Visual release hallucinations, also known as Charles Bonnet syndrome (CBS), refers to symptoms of visual hallucinations that occur due to vision loss from any underlying cause. The underlying condition may affect the eye, optic nerve, or the brain. Examples of underlying causes include macular degeneration, glaucoma, diabetic retinopathy, optic neuritis, surgery, and stroke.
CBS is thought to occur due to the interruption or destruction of the afferent connections of nerve cells in the visual system leading to disinhibition of the visual cortex. The subsequent spontaneous firing of neurons causes hallucinations.
Patients with CBS have insight into the unreal nature of their hallucinations. It is not a symptom of psychiatric illness or any other cause of dementia. CBS can occur in all age groups, but is more common in elderly patients. Patients may experience simple hallucinations, such as flashes of light or shapes, or they can be complex hallucinations, such as images of people, animals, landscapes, or cartoons. The hallucinations are commonly pleasant, but may cause anxiety. The duration of the hallucinations generally depends on the underlying cause. In some cases they may only last days to weeks, while in other cases the hallucinations may persist over several years.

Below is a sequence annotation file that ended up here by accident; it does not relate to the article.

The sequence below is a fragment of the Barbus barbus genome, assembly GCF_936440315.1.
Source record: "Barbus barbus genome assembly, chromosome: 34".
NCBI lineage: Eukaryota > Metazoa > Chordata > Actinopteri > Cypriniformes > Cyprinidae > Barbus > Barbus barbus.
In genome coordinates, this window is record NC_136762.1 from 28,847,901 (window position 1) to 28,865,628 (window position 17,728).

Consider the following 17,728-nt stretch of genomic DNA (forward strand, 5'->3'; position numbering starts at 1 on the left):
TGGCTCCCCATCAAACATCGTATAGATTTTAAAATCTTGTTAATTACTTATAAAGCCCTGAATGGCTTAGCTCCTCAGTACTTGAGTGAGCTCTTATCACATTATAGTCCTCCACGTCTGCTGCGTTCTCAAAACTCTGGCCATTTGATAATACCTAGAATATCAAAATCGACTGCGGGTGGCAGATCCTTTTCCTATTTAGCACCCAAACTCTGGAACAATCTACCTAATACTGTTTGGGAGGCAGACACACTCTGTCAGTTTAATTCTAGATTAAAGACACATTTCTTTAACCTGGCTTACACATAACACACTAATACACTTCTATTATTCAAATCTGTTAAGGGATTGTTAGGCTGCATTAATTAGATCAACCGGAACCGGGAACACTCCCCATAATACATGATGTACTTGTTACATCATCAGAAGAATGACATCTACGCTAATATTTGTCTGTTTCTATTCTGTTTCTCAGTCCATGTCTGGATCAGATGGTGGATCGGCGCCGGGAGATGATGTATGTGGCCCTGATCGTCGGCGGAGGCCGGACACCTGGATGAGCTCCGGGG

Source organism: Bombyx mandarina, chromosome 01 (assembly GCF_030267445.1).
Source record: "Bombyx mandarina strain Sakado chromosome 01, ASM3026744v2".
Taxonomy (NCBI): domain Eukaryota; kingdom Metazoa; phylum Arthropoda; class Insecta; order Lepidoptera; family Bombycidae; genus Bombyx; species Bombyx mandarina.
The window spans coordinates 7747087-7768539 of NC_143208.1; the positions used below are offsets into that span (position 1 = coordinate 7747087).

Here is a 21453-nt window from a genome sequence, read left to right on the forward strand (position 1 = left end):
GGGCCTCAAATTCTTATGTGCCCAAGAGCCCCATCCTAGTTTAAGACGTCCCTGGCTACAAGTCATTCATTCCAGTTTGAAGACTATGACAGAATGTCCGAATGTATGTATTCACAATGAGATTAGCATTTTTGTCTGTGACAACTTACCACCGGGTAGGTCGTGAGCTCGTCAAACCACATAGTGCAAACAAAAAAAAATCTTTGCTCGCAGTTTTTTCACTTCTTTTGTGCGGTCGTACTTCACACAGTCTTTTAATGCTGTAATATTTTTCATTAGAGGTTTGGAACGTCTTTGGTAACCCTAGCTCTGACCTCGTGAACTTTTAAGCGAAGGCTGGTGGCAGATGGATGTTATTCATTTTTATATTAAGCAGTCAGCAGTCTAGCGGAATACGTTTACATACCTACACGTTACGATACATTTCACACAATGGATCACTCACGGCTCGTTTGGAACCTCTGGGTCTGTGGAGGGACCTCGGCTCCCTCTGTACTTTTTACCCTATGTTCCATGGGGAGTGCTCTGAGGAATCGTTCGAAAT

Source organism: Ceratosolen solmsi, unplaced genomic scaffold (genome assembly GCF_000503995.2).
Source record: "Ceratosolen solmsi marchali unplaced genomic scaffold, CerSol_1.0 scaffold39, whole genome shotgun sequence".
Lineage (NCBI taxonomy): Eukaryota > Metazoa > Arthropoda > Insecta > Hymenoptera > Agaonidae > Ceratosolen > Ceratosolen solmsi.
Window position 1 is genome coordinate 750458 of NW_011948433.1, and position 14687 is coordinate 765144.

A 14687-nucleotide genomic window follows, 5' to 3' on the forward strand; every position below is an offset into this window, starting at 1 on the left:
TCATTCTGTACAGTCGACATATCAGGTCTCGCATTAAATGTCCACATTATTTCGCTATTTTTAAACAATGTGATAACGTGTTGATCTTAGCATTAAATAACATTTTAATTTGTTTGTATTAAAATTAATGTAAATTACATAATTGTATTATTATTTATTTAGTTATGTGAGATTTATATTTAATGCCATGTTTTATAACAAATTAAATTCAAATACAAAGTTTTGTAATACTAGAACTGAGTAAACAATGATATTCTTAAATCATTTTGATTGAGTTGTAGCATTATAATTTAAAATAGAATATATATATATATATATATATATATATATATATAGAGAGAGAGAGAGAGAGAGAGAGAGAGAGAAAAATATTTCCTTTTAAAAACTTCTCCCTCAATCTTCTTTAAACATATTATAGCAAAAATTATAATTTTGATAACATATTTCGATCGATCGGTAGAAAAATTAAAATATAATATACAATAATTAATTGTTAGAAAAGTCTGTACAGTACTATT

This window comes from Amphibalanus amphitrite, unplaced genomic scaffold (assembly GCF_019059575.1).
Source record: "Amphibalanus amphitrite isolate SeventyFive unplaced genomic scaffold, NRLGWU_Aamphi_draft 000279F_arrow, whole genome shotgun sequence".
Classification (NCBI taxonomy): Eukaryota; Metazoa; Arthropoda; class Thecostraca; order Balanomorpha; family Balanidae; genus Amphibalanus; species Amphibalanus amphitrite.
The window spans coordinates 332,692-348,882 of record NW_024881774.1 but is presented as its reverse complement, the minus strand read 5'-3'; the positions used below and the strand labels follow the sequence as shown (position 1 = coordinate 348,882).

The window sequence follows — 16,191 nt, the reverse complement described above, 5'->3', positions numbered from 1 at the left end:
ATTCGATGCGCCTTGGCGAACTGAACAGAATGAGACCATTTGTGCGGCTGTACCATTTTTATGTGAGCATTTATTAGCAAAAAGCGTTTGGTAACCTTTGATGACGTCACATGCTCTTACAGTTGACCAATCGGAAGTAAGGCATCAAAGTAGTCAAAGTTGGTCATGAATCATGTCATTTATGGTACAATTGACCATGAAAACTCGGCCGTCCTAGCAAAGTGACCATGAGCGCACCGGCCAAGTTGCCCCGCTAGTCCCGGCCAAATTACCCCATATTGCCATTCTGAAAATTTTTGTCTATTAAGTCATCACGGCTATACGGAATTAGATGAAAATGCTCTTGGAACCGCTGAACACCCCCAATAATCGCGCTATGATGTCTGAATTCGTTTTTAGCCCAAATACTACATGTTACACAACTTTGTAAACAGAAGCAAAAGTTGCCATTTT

The diagnosis of CBS is made in patients with vision loss in the absence of psychiatric disorders or other causes of hallucinations.
CBS is managed by treating the underlying condition causing the visual deficit, and providing reassurance to patients of their sanity. In some cases anticonvulsant or antipsychotic therapy may provide relief from CBS.